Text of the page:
Federal inmate Brandon Bernard was executed at 9:27 p.m. on Thursday, despite a last-ditch effort by advocates, celebrities, the prosecutor who jailed him, and at least one Trumpworld luminary to convince the president to spare his life.
Bernard spoke his last words to the family of his victims, according to the Associated Press: “I’m sorry. That’s the only words that I can say that completely capture how I feel now and how I felt that day.”
The execution of the 40-year-old by lethal injection at a federal facility in Indiana was the ninth federal execution under President Donald Trump’s watch. But it was notable, in part, because of how it pitted him against a cadre of allies he had nurtured during his time in office.
Attorneys Alan Dershowitz and Ken Starr—both veterans of Trump’s legal defense during the impeachment trial this year—had joined Bernard’s legal team in the last few days, petitioning the U.S. Supreme Court to stay the execution. Kim Kardashian, the famed socialite entrepreneur who had worked with Trump on clemency issues before, was one of the most outspoken advocates arguing for a reprieve. The court denied a stay of execution hours before Bernard was put to death.
“Tonight, we who love Brandon Bernard—and we are many—are full of righteous anger and deep sadness at the actions of the federal government in taking his life. Brandon’s life mattered,” Bernard’s attorney Robert Owens said in a statement to The Daily Beast.
#BrandonBernard should not be executed:
1. He was 18 at the time.
2. He was not the shooter.
3. The prosecutor and 5 of the jurors now support clemency.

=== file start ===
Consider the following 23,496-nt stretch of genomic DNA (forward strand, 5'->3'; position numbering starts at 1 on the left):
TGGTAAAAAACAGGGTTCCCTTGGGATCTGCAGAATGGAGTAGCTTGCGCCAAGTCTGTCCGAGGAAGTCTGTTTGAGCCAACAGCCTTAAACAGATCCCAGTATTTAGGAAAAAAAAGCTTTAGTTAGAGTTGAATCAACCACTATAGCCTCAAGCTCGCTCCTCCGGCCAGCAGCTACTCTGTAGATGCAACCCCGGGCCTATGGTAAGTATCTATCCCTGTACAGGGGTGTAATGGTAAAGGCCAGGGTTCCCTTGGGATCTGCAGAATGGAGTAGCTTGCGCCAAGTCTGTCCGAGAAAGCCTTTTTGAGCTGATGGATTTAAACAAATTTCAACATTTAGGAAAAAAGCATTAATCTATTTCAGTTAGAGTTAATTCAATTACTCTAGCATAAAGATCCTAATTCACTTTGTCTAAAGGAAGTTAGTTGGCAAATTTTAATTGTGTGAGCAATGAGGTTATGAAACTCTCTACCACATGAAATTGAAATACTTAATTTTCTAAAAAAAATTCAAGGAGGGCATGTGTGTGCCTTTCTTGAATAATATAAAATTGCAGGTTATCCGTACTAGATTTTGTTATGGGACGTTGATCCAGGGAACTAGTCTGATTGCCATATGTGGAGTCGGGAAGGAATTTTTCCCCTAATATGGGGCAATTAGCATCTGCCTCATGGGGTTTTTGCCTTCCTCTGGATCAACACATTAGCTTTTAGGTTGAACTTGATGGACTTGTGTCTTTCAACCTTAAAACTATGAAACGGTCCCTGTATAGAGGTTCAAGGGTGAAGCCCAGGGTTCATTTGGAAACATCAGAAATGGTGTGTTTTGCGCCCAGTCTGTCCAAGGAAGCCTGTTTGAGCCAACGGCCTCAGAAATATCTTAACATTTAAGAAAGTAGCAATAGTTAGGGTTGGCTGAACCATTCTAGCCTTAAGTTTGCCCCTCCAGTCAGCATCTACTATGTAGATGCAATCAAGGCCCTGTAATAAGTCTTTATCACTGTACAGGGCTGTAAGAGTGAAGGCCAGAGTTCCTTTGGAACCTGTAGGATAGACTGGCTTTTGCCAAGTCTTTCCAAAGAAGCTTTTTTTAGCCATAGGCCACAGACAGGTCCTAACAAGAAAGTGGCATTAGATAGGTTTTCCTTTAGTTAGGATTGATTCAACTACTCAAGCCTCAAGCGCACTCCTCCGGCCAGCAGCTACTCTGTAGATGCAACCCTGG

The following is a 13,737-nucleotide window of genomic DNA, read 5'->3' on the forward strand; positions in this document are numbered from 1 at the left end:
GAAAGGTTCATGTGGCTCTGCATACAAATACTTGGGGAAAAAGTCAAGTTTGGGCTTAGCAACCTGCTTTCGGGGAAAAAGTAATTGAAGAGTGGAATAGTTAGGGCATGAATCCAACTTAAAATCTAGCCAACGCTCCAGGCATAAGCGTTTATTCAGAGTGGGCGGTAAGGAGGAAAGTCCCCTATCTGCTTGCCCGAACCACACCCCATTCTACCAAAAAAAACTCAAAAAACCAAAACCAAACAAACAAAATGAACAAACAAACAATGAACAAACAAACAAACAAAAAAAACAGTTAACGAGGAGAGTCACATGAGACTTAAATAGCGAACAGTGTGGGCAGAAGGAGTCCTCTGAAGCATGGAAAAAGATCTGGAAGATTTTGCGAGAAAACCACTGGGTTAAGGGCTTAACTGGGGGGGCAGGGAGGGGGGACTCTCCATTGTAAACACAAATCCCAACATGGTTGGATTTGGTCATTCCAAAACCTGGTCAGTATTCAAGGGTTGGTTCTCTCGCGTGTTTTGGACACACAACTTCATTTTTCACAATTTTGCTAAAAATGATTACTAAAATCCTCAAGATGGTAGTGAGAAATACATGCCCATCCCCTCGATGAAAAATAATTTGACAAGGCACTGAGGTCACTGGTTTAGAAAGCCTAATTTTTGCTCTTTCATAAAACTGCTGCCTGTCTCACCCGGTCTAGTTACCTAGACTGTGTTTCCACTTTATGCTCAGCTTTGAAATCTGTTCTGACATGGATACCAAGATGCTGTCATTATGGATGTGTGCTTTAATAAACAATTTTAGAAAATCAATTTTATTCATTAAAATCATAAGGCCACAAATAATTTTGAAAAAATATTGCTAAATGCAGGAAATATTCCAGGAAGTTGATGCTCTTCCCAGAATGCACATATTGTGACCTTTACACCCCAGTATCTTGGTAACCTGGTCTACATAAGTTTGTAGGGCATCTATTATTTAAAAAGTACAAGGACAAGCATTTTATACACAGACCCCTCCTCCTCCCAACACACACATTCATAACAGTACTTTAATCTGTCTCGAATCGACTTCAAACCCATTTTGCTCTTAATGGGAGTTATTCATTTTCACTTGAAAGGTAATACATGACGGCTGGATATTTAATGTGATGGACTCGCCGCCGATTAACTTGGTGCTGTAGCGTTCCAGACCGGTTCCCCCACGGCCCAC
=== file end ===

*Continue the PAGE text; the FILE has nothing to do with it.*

4. He’s spent decades in prison w/out a write up, helping at risk youth.
5. There’s bipartisan support for his commutation. pic.twitter.com/18GugdtuOs
— Kim Kardashian West (@KimKardashian) December 10, 2020
That Trump wasn’t persuaded by those pleas not only showed the limitations of those prior relationships but also the firmness of the president’s determination to execute a number of federal inmates before his term ends in January.
This past summer, the Supreme Court allowed the Justice Department to restart federal executions after a 17-year hiatus. In subsequent months, Attorney General William Barr and the DOJ press office publicized Bernard’s impending execution, describing the “especially heinous” crime and the inmate’s involvement in “brutally murder[ing] two youth ministers, Todd and Stacie Bagley, on a military reservation in 1999.”
Bernard, who was 18 at the time, and four teenage friends kidnapped the Bagleys with the intent to rob them—but one of the teens, Christopher Vialva, shot them in the head instead. Bernard then lit the couple’s car on fire with them in the trunk. A medical examiner testified that Stacie Bagley was still alive after she was shot but died from smoke inhalation, a finding that Bernard’s allies dispute. (Vialva was put to death earlier this year.)
“Brandon made one terrible mistake at age 18,” Owens said. “He spent the rest of his life trying to show, as he put it, that he ‘was not that person.’”
As Bernard’s execution date neared, his allies ramped up a public and behind-the-scenes campaign to appeal to Trump, as well as to the White House counsel’s office and other top officials, to intervene. While it was unclear for a while if Trump was even aware of the case, by the day of the scheduled execution, knowledgeable sources said he’d become familiar with the Bernard situation with multiple conversations on the details of the case and the murders.
Within just hours of the planned execution, multiple individuals in and out of the broader Trump orbit who were sympathetic to Bernard told The Daily Beast that it appeared the president had arrived at his final decision, and that it would not be to their liking.